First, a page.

Mercedes-Benz unveiled an electric crossover concept vehicle at the Paris Motor Show on Thursday, which is loaded with tech and can travel up to 312 miles on a single charge.
Concept cars are typically designed to show where an automaker is headed; it’s not necessarily meant to articulate the exact path. However, the Generation EQ concept, as it’s called, could be close to what Mercedes ends up producing for consumers.
The German automaker, owned by Daimler (ddaif), describes this as a “close-to-production” concept vehicle. It’s meant to be a precursor to a new Mercedes brand called EQ, which will cover a number of electric products, from vehicles and charging services to home energy storage units.
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The concept is an all-wheel drive with two electric motors on the front and rear axles and a battery in the vehicle floor—similar to Tesla’s electric Model S and Model X vehicles. The Generation EQ accelerates to 62 miles per hour in under five seconds, the automaker says.
“In 2007, the e-smart was a pioneer of electric motoring,” said Dieter Zetsche, CEO of Daimler and head of Mercedes-Benz Cars, in reference to the electric Smart ForTwo car. “We’re now flipping the switch. We’re ready for the launch of an electric product offensive that will cover all vehicle segments, from the compact to the luxury class.”
The new generation of electric vehicles will be based on a scalable architecture that can be used across all models, including SUVs, sedans, coupes, and cabriolets.
The concept sheds many of the conventional functions of everyday cars—at least visually. Windshield wipers are concealed and exterior mirrors are replaced with cameras that project an image of the traffic behind onto displays in the doors. Even the exterior door handles have disappeared.
The interior is just as streamlined and futuristic. The knobs are gone and replaced with touch-based controls, including on the steering wheel. The touch controls are integrated into OLED displays (organic light-emitting diode). A floating 24-inch widescreen display shows speed, battery range, and other driving data, as well as navigation and maps details.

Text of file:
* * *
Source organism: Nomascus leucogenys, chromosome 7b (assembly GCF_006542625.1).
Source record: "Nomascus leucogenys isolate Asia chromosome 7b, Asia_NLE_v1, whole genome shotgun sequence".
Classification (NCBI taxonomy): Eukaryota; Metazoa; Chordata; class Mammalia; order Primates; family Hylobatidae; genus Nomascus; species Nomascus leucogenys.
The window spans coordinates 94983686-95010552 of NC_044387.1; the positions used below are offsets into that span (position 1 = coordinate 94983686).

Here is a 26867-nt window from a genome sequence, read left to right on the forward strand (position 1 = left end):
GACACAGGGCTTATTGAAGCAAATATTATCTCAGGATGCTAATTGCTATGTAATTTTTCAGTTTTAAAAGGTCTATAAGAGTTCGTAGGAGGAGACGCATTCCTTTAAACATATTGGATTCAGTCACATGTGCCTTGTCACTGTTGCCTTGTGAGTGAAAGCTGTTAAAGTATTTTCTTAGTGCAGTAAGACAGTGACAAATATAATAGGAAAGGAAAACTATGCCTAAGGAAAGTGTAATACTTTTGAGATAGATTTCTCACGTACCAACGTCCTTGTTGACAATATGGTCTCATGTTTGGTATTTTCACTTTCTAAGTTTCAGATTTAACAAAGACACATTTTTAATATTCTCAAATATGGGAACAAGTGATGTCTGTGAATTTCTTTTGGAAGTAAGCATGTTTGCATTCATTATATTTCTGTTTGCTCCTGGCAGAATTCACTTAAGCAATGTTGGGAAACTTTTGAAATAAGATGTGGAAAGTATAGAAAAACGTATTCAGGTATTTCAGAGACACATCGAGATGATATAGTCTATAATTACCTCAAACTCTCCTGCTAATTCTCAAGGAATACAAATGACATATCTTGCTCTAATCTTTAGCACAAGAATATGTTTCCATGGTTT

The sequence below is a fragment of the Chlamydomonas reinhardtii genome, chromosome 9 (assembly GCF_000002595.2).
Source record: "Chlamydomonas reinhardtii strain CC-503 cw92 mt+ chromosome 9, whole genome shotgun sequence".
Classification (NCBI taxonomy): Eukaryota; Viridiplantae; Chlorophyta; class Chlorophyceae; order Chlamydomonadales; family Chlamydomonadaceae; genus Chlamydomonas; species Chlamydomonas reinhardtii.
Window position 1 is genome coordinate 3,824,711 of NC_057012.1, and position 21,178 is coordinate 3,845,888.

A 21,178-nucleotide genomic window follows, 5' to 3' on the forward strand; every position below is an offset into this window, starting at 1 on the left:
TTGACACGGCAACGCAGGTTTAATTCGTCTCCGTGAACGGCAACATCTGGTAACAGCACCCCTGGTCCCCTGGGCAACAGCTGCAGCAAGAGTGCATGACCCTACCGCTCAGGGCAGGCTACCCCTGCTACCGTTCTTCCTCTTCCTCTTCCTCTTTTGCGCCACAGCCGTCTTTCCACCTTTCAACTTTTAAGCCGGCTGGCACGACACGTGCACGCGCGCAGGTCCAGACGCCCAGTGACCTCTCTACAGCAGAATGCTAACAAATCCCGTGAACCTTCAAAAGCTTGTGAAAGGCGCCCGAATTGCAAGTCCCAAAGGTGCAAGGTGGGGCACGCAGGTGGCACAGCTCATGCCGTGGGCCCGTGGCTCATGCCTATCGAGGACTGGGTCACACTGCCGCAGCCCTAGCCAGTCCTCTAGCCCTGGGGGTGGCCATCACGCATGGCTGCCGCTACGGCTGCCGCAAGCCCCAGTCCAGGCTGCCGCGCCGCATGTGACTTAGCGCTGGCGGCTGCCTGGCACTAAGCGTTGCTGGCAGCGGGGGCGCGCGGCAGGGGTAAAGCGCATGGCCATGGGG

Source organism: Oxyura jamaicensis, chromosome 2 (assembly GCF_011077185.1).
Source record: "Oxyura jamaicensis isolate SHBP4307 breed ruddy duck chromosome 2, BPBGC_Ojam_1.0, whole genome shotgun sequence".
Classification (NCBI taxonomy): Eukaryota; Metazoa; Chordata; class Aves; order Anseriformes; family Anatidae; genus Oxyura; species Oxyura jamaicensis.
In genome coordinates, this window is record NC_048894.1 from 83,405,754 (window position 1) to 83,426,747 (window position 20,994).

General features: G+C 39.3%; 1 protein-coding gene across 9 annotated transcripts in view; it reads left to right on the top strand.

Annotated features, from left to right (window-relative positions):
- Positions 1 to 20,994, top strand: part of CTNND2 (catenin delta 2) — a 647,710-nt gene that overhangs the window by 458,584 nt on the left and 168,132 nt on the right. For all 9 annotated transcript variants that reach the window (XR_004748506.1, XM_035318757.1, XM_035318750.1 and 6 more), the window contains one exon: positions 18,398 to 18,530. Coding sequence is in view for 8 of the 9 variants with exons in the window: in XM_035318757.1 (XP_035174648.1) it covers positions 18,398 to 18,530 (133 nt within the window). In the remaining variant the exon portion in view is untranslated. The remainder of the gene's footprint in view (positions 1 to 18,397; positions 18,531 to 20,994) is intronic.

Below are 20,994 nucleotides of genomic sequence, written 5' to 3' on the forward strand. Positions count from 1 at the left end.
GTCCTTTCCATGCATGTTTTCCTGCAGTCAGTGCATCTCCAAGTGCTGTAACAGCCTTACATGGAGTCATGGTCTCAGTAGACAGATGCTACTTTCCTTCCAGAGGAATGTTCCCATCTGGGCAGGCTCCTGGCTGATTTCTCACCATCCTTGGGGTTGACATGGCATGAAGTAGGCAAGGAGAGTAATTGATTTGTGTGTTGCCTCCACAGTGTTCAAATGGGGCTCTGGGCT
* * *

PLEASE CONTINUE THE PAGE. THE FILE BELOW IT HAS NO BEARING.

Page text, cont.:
The concept car is designed to respond to a driver’s mood and preferences. As the driver approaches, the vehicle will automatically activate and then welcome the user by lighting the interior with a specific color. Once the driver takes a seat, the lighting switches to electric blue, with the lights in the doors and on the seats dimming slowly. The widescreen display will gradually build up to present the energy level in the car. The navigation map will then show all the destinations that can be reached on the current battery charge.
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Other features in the concept include a 3D real-time map display from HERE—the former unit of Nokia (nok) acquired by Audi, Daimler, and BMW—and driver assistance systems. The concept is also able to communicate with other vehicles and infrastructure, technology that is necessary for the widespread deployment of autonomous vehicles.
Daimler has ramped up its investment and commitment to electrified vehicles in the past year, although most are plug-in hybrids, not all-electric cars. The company’s Mercedes-Benz brand announced plans last year to introduce 10 plug-in hybrid models by 2017.